Social Theory and Practice 33 (1):105-126 (2007)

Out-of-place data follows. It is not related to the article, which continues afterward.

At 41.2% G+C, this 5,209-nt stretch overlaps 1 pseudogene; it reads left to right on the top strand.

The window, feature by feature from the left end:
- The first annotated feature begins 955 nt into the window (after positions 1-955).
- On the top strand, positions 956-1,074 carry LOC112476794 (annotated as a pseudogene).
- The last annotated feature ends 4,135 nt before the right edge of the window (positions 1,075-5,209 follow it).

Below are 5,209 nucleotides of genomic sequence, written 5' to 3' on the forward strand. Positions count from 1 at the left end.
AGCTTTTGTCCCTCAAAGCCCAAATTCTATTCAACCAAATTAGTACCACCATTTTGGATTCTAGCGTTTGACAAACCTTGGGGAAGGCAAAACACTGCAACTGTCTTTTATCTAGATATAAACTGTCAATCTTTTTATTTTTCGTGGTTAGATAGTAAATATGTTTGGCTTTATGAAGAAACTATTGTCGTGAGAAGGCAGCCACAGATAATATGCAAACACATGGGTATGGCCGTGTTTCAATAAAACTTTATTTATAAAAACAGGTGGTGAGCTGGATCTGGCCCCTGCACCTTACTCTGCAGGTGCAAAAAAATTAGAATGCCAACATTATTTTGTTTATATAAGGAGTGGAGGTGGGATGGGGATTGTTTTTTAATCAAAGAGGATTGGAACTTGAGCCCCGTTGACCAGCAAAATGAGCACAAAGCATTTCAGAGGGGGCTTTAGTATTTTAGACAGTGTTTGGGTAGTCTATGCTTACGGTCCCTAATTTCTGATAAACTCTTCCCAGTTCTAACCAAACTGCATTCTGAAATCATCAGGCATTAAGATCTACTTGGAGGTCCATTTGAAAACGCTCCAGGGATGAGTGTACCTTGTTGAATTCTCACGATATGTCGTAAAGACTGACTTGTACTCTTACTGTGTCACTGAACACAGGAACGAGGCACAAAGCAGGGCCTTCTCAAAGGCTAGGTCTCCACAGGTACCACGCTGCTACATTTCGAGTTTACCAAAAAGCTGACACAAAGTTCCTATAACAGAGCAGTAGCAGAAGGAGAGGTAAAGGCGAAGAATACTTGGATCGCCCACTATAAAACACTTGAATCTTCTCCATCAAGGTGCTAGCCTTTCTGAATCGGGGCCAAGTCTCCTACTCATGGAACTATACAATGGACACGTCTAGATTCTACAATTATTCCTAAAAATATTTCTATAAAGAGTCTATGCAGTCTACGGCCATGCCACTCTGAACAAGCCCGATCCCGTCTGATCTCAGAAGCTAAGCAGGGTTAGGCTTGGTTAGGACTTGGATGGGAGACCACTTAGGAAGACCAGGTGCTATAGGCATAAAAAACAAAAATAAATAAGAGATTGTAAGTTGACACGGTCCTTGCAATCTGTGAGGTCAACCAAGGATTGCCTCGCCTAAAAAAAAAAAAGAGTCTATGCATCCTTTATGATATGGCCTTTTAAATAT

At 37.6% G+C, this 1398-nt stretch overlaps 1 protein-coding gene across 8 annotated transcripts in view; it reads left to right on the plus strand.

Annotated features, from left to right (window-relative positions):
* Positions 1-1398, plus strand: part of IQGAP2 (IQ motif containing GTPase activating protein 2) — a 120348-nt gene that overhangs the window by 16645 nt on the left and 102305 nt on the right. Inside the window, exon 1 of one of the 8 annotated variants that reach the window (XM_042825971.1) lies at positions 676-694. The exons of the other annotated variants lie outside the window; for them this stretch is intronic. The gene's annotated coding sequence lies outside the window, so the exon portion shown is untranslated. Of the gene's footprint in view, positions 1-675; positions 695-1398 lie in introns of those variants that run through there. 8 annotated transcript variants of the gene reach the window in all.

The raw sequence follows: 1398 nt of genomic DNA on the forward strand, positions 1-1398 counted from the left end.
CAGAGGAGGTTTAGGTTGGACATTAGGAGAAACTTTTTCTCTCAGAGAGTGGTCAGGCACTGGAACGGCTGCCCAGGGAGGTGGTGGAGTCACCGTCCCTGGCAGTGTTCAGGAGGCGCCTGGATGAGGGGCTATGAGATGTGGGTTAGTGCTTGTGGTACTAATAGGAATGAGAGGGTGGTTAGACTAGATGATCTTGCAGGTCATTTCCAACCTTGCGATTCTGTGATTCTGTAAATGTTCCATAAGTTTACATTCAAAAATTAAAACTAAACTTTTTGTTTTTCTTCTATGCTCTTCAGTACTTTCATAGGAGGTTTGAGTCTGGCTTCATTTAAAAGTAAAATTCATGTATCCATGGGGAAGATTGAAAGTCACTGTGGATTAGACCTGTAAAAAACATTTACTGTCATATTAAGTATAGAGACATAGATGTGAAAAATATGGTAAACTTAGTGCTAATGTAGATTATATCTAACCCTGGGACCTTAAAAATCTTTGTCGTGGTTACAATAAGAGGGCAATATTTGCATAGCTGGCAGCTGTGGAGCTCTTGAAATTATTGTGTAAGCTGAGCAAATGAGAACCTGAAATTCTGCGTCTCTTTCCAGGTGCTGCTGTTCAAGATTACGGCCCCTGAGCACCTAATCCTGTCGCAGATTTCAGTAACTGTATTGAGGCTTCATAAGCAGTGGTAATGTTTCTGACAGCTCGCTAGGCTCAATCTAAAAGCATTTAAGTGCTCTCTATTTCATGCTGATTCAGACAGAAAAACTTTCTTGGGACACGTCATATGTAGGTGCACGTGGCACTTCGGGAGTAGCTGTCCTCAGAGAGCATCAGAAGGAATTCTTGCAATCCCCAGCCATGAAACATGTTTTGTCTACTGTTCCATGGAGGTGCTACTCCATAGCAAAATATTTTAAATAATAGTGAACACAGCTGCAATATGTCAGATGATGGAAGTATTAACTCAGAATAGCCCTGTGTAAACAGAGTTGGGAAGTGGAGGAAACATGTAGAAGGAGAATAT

|Abstract||I argue, first, that the deprived individuals whose predicaments Nussbaum cites as examples of "adaptive preference" do not in fact prefer the conditions of their lives to what we should regard as more desirable alternatives, indeed that we believe they are badly off precisely because they are not living the lives they would prefer to live if they had other options and were aware of them. Secondly, I argue that even where individuals in deprived circumstances acquire tastes for conditions that we regard as bad, they are typically better off having their acquired preferences satisfied. If they are badly off it is because they cannot get what we and they, would regard as more desirable alternatives. Preference utilitarianism explains why individuals in such circumstances are badly off whether they have adapted to their deprived circumstances or not. Even if they prefer the conditions of their lives to all other available alternatives, most would prefer alternatives that are not available to them which would, on the preferentist account, make them better off. And that, on the preferentist account, is the basis for a radical critique of unjust institutions that limit people's options and prevent them from getting what they want|
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